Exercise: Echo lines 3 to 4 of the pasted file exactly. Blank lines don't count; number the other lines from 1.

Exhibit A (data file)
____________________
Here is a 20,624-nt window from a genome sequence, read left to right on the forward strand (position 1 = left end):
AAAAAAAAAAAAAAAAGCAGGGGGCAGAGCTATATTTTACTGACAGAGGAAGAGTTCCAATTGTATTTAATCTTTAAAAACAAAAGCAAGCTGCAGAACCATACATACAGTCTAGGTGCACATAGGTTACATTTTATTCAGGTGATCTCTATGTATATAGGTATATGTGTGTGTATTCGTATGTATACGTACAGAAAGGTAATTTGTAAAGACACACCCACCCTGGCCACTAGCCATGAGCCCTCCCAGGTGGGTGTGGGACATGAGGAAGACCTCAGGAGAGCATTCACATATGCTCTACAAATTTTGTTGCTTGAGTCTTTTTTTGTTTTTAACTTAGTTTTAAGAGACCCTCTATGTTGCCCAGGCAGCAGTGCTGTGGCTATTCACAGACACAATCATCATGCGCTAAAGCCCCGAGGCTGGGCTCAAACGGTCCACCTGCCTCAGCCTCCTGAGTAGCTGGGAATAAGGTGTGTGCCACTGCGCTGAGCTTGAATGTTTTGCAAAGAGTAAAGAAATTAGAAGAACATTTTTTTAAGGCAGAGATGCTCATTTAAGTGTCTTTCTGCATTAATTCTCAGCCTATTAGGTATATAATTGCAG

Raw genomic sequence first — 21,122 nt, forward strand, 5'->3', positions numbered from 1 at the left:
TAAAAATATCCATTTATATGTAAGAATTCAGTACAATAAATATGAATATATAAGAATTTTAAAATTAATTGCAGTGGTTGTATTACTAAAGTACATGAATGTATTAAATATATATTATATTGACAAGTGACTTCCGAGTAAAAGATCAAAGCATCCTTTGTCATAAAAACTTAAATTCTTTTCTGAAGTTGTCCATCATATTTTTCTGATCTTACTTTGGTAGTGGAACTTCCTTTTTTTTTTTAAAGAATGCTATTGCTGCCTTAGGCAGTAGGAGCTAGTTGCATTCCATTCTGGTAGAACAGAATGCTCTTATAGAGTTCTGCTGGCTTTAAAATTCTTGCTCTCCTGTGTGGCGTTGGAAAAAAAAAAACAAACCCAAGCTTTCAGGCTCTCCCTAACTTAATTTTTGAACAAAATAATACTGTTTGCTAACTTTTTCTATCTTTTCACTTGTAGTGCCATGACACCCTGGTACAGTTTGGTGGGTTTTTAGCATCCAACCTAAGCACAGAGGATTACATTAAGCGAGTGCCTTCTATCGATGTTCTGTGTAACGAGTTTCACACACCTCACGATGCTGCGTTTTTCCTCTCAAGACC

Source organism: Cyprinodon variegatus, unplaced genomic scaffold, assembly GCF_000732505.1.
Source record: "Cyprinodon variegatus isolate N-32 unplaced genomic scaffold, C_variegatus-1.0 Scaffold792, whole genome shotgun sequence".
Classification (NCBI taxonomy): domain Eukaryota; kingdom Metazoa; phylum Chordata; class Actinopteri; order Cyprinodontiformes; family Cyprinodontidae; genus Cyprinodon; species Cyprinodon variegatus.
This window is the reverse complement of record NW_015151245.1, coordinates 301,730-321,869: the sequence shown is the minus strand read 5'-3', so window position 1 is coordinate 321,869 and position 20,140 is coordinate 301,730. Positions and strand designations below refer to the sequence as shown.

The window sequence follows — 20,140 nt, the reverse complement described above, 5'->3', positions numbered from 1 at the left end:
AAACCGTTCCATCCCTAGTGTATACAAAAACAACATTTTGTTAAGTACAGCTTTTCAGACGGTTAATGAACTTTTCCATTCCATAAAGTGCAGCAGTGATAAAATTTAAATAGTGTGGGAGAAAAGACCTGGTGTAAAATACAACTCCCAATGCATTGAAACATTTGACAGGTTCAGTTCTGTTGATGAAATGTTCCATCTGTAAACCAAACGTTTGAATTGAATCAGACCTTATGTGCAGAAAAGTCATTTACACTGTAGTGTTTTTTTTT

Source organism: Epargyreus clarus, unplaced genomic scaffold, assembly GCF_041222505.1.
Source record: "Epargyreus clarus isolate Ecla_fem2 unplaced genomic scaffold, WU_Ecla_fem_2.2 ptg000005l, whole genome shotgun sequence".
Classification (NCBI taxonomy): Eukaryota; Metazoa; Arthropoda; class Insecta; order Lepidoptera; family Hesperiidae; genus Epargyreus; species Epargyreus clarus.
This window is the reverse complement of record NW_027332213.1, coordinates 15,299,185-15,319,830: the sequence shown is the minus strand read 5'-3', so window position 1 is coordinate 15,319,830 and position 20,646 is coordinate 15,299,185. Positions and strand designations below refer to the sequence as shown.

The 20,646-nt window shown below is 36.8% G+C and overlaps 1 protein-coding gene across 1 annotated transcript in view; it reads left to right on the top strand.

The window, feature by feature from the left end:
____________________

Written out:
Raw genomic sequence first — 21,122 nt, forward strand, 5'->3', positions numbered from 1 at the left:
TAAAAATATCCATTTATATGTAAGAATTCAGTACAATAAATATGAATATATAAGAATTTTAAAATTAATTGCAGTGGTTGTATTACTAAAGTACATGAATGTATTAAATATATATTATATTGACAAGTGACTTCCGAGTAAAAGATCAAAGCATCCTTTGTCATAAAAACTTAAATTCTTTTCTGAAGTTGTCCATCATATTTTTCTGATCTTACTTTGGTAGTGGAACTTCCTTTTTTTTTTTAAAGAATGCTATTGCTGCCTTAGGCAGTAGGAGCTAGTTGCATTCCATTCTGGTAGAACAGAATGCTCTTATAGAGTTCTGCTGGCTTTAAAATTCTTGCTCTCCTGTGTGGCGTTGGAAAAAAAAAAACAAACCCAAGCTTTCAGGCTCTCCCTAACTTAATTTTTGAACAAAATAATACTGTTTGCTAACTTTTTCTATCTTTTCACTTGTAGTGCCATGACACCCTGGTACAGTTTGGTGGGTTTTTAGCATCCAACCTAAGCACAGAGGATTACATTAAGCGAGTGCCTTCTATCGATGTTCTGTGTAACGAGTTTCACACACCTCACGATGCTGCGTTTTTCCTCTCAAGACC